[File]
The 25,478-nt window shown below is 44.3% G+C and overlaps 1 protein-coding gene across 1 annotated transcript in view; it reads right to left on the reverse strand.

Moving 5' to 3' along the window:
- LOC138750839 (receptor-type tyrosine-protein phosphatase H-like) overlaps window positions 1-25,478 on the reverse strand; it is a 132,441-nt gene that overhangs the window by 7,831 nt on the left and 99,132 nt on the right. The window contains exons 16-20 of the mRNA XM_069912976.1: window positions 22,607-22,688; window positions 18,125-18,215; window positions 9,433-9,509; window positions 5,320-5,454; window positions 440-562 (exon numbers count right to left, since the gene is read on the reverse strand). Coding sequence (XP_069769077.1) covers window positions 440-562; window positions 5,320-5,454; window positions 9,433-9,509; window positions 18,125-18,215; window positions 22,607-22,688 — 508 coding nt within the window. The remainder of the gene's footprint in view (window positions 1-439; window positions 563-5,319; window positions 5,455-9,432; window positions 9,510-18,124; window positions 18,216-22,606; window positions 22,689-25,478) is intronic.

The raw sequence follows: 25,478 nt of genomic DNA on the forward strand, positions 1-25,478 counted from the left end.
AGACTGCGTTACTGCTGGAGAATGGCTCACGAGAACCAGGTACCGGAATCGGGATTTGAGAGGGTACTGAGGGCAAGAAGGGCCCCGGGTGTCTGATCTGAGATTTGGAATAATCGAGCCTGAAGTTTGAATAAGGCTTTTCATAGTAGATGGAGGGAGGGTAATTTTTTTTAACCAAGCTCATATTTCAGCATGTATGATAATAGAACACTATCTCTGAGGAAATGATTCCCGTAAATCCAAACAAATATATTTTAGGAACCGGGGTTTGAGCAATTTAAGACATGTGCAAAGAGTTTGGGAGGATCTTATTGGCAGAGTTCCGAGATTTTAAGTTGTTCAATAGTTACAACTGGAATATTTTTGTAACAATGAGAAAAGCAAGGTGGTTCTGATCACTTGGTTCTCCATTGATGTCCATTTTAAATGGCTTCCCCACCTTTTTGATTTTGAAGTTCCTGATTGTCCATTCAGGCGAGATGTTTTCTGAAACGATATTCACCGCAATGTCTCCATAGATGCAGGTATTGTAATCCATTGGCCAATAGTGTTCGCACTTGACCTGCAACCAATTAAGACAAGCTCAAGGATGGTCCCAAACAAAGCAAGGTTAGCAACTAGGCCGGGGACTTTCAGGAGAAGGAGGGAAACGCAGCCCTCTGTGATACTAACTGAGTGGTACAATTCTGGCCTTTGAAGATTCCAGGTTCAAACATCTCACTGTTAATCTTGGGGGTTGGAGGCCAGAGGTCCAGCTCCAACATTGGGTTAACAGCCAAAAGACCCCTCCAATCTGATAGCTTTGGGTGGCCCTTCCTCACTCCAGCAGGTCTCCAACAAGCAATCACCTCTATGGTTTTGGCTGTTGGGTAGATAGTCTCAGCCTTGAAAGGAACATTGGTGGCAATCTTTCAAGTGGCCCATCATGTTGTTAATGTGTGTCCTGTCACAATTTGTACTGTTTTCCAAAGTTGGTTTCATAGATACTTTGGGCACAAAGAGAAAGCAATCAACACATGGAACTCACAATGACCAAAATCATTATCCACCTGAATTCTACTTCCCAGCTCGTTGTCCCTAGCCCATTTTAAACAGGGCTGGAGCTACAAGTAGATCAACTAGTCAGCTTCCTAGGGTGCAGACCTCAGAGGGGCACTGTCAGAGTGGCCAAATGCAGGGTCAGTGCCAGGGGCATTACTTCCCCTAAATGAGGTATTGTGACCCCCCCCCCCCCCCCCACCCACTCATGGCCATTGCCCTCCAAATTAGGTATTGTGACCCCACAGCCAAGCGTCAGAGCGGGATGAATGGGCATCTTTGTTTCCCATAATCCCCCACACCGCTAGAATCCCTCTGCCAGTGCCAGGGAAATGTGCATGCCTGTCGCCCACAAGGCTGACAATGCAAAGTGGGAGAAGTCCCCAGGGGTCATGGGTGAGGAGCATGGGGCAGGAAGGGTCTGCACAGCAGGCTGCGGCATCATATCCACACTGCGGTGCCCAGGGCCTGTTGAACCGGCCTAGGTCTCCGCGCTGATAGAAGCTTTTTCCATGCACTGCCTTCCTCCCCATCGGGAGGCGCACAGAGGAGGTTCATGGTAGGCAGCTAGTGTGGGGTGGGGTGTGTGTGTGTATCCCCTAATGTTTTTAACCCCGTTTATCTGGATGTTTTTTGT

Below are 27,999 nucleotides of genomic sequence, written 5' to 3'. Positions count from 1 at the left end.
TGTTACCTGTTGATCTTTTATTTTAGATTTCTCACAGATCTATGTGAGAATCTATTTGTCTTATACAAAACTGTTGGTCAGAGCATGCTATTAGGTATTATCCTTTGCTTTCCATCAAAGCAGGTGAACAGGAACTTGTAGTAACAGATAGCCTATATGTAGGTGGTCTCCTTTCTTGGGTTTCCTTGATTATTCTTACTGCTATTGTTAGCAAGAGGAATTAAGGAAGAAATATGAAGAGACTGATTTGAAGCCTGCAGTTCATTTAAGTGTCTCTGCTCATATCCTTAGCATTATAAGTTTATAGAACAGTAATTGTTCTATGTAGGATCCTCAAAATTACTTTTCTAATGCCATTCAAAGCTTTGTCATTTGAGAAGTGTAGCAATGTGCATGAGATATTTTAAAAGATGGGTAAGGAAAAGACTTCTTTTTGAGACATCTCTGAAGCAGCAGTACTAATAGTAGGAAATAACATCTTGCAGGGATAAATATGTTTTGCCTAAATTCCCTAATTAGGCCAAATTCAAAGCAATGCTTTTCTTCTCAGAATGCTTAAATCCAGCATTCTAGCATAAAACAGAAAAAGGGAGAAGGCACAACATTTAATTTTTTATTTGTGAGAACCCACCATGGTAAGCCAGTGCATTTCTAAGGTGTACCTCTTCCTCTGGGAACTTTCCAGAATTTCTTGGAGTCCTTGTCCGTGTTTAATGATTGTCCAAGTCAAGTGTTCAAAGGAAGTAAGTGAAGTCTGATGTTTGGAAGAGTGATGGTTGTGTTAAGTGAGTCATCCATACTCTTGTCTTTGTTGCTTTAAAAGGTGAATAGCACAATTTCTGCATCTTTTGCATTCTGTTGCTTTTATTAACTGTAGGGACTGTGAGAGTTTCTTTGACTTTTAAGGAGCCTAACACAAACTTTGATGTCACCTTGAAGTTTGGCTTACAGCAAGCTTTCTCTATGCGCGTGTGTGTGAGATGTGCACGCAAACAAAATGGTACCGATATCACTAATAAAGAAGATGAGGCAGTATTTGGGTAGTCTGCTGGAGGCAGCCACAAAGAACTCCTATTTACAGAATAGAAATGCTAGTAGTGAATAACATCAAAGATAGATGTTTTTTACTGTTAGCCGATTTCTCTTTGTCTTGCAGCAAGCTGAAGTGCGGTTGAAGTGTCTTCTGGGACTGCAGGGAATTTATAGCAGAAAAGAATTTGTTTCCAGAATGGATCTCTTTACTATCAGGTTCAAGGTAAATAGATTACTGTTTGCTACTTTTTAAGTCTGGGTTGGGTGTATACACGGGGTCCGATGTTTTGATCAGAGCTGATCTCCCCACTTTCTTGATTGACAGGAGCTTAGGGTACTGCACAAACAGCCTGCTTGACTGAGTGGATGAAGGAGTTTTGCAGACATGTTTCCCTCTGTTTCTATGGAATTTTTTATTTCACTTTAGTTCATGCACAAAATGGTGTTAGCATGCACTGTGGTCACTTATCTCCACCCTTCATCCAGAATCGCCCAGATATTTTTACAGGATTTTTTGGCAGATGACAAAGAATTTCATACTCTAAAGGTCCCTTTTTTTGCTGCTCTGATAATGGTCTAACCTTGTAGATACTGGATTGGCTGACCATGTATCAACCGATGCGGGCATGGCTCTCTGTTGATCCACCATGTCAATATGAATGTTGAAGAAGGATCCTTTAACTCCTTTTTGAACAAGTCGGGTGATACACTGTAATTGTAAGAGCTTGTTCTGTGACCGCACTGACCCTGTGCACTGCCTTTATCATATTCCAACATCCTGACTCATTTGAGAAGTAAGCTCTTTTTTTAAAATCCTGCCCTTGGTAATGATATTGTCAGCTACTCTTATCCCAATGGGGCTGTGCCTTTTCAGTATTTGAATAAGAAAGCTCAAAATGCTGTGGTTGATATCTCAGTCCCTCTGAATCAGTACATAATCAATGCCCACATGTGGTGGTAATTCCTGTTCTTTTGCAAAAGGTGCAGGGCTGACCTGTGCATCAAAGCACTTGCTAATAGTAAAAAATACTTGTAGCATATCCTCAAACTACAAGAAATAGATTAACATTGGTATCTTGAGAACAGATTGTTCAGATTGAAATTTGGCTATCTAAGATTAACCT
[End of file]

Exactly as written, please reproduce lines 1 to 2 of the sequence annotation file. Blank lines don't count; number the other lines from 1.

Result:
The 25,478-nt window shown below is 44.3% G+C and overlaps 1 protein-coding gene across 1 annotated transcript in view; it reads right to left on the reverse strand.

Moving 5' to 3' along the window: